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The impact of mindfulness-based interventions on symptom burden, positive psychological outcomes, and biomarkers in cancer patients

Authors Rouleau CR, Garland SN, Carlson L

Received 25 January 2015

Accepted for publication 2 April 2015

Published 1 June 2015 Volume 2015:7 Pages 121—131


Checked for plagiarism Yes

Review by Single-blind

Peer reviewer comments 4

Editor who approved publication: Dr Kenan Onel

Codie R Rouleau,1 Sheila N Garland,2 Linda E Carlson3

1Department of Psychology, Faculty of Arts, University of Calgary, Calgary, AB, Canada; 2Department of Family Medicine and Community Health, Perelman School of Medicine, University of Pennsylvania, Philadelphia, PA, USA; 3Department of Oncology, Cumming School of Medicine, University of Calgary, Calgary, AB, Canada

Abstract: Research on the use of mindfulness-based stress reduction and related mindfulness-based interventions (MBIs) in cancer care has proliferated over the past decade. MBIs have aimed to facilitate physical and emotional adjustment to life with cancer through the cultivation and practice of mindfulness (ie, purposeful, nonjudgmental, moment-to-moment awareness). This descriptive review highlights three categories of outcomes that have been evaluated in MBI research with cancer patients – namely, symptom reduction, positive psychological growth, and biological outcomes. We also examine the clinical relevance of each targeted outcome, while describing recently published original studies to highlight novel applications of MBIs tailored to individuals with cancer. Accumulating evidence suggests that participation in a MBI contributes to reductions in psychological distress, sleep disturbance, and fatigue, and promotes personal growth in areas such as quality of life and spirituality. MBIs may also influence markers of immune function, hypothalamic–pituitary–adrenal axis regulation, and autonomic nervous system activity, though it remains unclear whether these biological changes translate to clinically important health benefits. We conclude by discussing methodological limitations of the extant literature, and implications of matching MBIs to the needs and preferences of cancer patients. Overall, the growing popularity of MBIs in cancer care must be balanced against scientific evidence for their impact on specific clinical outcomes.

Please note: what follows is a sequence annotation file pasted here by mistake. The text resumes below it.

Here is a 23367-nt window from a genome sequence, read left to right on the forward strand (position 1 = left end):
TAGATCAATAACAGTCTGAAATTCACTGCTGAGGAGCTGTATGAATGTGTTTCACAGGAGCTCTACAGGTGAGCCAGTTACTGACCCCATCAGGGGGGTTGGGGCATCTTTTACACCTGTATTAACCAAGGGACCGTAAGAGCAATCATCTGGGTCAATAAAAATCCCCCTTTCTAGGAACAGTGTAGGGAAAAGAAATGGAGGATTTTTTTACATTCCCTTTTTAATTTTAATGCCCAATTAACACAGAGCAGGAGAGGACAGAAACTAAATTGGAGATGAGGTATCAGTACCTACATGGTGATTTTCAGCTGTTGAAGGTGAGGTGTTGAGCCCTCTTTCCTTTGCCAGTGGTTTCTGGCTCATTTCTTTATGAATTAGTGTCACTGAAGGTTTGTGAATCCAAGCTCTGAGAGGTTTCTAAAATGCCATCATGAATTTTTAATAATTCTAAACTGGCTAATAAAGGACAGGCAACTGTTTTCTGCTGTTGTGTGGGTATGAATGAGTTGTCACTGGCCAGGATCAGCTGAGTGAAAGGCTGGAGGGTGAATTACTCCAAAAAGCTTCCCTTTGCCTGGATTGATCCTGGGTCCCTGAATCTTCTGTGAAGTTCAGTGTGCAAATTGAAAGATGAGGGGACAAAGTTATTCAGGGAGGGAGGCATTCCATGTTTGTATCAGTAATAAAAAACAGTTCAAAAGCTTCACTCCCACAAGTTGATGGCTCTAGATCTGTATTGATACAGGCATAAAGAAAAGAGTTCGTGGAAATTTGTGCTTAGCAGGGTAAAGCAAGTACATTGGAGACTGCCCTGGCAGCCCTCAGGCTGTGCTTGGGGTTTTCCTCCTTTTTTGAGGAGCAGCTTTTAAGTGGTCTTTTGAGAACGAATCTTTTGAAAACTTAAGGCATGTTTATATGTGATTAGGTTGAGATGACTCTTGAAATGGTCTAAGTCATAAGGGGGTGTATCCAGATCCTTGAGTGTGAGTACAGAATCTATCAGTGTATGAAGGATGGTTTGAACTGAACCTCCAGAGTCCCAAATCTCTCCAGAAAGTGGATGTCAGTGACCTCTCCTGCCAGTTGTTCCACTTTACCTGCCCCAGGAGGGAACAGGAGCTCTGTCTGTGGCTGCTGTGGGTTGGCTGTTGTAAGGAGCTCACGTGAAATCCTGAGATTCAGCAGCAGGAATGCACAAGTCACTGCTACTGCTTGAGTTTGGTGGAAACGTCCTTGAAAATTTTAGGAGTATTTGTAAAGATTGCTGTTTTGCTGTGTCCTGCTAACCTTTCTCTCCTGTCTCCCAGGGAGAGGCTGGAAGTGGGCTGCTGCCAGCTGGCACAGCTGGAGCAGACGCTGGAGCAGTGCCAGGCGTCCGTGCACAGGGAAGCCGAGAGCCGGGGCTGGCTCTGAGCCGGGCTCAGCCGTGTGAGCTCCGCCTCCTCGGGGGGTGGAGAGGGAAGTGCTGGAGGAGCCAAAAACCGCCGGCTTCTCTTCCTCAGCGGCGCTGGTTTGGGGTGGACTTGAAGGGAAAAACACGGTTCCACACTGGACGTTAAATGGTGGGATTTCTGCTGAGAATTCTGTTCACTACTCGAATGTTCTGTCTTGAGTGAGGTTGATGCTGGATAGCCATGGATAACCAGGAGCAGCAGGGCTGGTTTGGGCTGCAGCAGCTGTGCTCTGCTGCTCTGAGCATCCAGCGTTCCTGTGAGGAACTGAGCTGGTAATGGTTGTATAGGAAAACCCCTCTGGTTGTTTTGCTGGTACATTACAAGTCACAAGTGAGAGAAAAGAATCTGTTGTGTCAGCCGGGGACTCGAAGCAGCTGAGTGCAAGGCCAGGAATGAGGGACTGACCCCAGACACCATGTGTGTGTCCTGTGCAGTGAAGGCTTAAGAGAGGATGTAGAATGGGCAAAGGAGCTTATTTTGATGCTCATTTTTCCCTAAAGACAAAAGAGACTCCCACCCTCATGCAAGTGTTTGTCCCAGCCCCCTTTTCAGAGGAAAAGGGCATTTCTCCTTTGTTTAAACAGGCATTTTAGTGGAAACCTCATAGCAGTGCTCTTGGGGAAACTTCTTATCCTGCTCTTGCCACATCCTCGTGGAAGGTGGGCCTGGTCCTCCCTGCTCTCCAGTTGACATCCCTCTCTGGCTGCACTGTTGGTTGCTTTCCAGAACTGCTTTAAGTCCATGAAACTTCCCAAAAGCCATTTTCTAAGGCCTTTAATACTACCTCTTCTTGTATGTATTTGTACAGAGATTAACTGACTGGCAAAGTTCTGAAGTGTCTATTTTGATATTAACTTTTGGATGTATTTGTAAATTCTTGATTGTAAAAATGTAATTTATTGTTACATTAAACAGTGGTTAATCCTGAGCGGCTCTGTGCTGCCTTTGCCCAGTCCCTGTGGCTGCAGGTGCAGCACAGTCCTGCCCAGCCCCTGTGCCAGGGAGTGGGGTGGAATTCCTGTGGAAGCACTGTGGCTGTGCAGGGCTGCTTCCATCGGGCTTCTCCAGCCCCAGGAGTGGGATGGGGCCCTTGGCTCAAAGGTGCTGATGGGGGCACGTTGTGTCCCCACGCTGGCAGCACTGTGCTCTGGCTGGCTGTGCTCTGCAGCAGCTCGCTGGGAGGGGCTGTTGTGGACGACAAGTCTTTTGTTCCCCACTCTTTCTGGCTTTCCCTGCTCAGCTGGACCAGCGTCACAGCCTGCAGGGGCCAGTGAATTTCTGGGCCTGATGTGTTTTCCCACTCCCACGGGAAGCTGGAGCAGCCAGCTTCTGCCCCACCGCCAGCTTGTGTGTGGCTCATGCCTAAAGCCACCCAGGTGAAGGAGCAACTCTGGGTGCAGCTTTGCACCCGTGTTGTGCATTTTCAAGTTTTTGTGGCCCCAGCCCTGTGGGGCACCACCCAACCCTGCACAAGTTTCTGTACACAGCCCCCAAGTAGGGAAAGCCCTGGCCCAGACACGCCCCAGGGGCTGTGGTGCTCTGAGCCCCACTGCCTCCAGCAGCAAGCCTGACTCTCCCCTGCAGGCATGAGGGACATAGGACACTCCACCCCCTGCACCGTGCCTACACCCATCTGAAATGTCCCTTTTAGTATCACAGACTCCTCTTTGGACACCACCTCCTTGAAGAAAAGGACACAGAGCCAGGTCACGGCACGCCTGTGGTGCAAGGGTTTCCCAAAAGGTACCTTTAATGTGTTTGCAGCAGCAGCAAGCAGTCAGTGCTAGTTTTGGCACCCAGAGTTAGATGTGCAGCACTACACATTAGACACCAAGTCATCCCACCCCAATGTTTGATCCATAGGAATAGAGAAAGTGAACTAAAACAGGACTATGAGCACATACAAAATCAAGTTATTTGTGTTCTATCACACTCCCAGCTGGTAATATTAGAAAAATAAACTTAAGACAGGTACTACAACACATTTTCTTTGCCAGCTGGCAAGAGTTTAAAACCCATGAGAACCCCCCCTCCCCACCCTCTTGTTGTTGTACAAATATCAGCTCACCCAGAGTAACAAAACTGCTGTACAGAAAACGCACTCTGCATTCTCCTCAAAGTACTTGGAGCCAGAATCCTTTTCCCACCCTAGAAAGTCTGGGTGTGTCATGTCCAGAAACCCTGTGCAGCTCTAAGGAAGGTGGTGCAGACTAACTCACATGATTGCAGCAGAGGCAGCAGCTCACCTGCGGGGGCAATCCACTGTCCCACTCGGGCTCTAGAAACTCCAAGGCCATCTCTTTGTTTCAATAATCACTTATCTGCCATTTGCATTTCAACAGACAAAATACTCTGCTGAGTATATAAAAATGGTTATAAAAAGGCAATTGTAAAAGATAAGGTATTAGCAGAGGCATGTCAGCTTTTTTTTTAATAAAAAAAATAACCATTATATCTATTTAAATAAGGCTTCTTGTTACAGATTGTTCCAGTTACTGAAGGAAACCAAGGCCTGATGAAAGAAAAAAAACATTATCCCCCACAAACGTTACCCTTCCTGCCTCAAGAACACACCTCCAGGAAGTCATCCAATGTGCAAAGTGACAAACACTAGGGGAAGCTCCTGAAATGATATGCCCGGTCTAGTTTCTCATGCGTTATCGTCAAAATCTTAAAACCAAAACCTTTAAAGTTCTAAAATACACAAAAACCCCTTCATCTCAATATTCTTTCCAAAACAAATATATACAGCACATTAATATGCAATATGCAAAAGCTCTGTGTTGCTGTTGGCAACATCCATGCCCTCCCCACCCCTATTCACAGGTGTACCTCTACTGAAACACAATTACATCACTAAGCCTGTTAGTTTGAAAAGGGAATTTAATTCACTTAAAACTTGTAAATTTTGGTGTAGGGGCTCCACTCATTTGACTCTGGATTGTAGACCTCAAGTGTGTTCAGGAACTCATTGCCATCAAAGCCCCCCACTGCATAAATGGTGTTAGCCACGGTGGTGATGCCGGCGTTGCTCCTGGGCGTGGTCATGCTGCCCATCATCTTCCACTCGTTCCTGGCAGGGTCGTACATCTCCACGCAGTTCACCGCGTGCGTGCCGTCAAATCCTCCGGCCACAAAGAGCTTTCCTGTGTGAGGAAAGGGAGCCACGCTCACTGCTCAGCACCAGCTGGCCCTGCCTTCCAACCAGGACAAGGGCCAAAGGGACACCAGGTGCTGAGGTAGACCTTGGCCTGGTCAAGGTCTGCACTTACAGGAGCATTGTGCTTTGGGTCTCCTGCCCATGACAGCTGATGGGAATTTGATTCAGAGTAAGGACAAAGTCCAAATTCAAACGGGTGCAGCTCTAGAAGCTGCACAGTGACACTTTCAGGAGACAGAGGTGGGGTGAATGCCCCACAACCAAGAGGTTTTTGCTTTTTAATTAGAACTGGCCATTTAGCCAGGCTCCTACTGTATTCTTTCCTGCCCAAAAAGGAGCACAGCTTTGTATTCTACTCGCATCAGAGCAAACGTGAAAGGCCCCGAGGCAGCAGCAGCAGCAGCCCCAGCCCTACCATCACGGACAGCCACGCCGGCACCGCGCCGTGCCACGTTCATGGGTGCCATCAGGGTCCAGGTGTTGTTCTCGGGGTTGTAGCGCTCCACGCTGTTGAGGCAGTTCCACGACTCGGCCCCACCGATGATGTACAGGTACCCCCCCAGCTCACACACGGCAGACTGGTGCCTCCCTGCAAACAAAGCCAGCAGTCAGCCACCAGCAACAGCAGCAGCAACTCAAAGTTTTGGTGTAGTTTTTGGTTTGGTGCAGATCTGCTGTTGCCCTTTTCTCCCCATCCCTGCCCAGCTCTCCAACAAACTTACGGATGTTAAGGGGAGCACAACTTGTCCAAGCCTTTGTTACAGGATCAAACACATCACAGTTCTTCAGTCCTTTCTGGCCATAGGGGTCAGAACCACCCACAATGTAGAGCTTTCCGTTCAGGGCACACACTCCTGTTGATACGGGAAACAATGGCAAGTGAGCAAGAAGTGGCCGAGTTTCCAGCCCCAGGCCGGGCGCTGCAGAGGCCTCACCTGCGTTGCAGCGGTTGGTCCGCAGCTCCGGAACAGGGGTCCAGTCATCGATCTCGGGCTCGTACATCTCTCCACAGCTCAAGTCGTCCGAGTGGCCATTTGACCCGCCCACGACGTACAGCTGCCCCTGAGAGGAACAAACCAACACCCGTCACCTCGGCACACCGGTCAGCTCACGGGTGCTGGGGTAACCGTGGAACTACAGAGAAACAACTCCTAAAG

Keywords: mindfulness-based intervention, cancer, mindfulness-based stress reduction, mindfulness-based cancer recovery, outcomes


Cancer is a leading cause of mortality worldwide, with 1.7 million new diagnoses and 585,720 deaths estimated during 2014 in the United States alone.1,2 Diagnosis, treatment, and survivorship are associated with a complex array of stressors including treatment side effects; changes in daily activities; disrupted social, family, and occupational roles; and the possibility of cancer recurrence and death.35 To buffer the effects of these and other stressors, the use of integrative mind–body therapies for cancer care is common. Recent data suggest that 32% of cancer survivors report current or past use of mind–body interventions such as meditation, yoga, and stress management to promote emotional and physical well-being and to reduce psychological distress.6,7

One type of mind–body intervention that has been well studied in cancer populations is mindfulness-based stress reduction (MBSR), a program designed to assist individuals in coping with physical and/or emotional challenges through the cultivation and practice of mindfulness.8 The program is semimanualized, meaning that sessions are structured and follow general principles, but they also allow the interventionist to flexibly adapt session content based on participant needs and concerns. Mindfulness is a concept rooted in ancient Buddhist tradition that refers to purposeful, nonjudgmental, moment-to-moment awareness.9 This is in contrast to the experience of automatically reacting to experience, ruminating about the past, and worrying about the future, which may be prominent in individuals facing a life-threatening diagnosis such as cancer.10 The ability to engage in mindful awareness is associated with improved psychological distress and physical health symptoms in populations with chronic illness, including cancer.11,12

MBSR was first developed by Kabat-Zinn et al in the late 1970s to help relieve suffering among individuals with chronic pain, anxiety, and other unexplained medical symptomatology.8,13 The traditional MBSR program involves eight weekly 150-minute sessions consisting of didactic instruction, group discussion, formal meditation practice (eg, body scan, sitting meditation, walking meditation, loving kindness), gentle hatha yoga, plus a 6-hour silent meditation retreat.8 Essential components also include regular home-based mindfulness meditation and the incorporation of mindfulness into everyday activities. This framework serves as the basis for various MBSR adaptations with various formats and durations, collectively called mindfulness-based interventions (MBIs), that have been used with cancer patients. Two formalized MBIs that have been evaluated in oncology populations include mindfulness-based cognitive therapy (MBCT),21,22 which combines the MBSR curriculum with principles of cognitive therapy and was originally intended for the treatment of depression, and mindfulness-based cancer recovery (MBCR),10 one of the most widely evaluated cancer-specific adaptations of MBSR that involves eight 90-minute group classes with content tailored to the unique stressors and experiences associated with cancer. We refer to programs as MBIs if they were developed from Kabat-Zinn’s original MBSR framework and if they do not involve only meditation or yoga.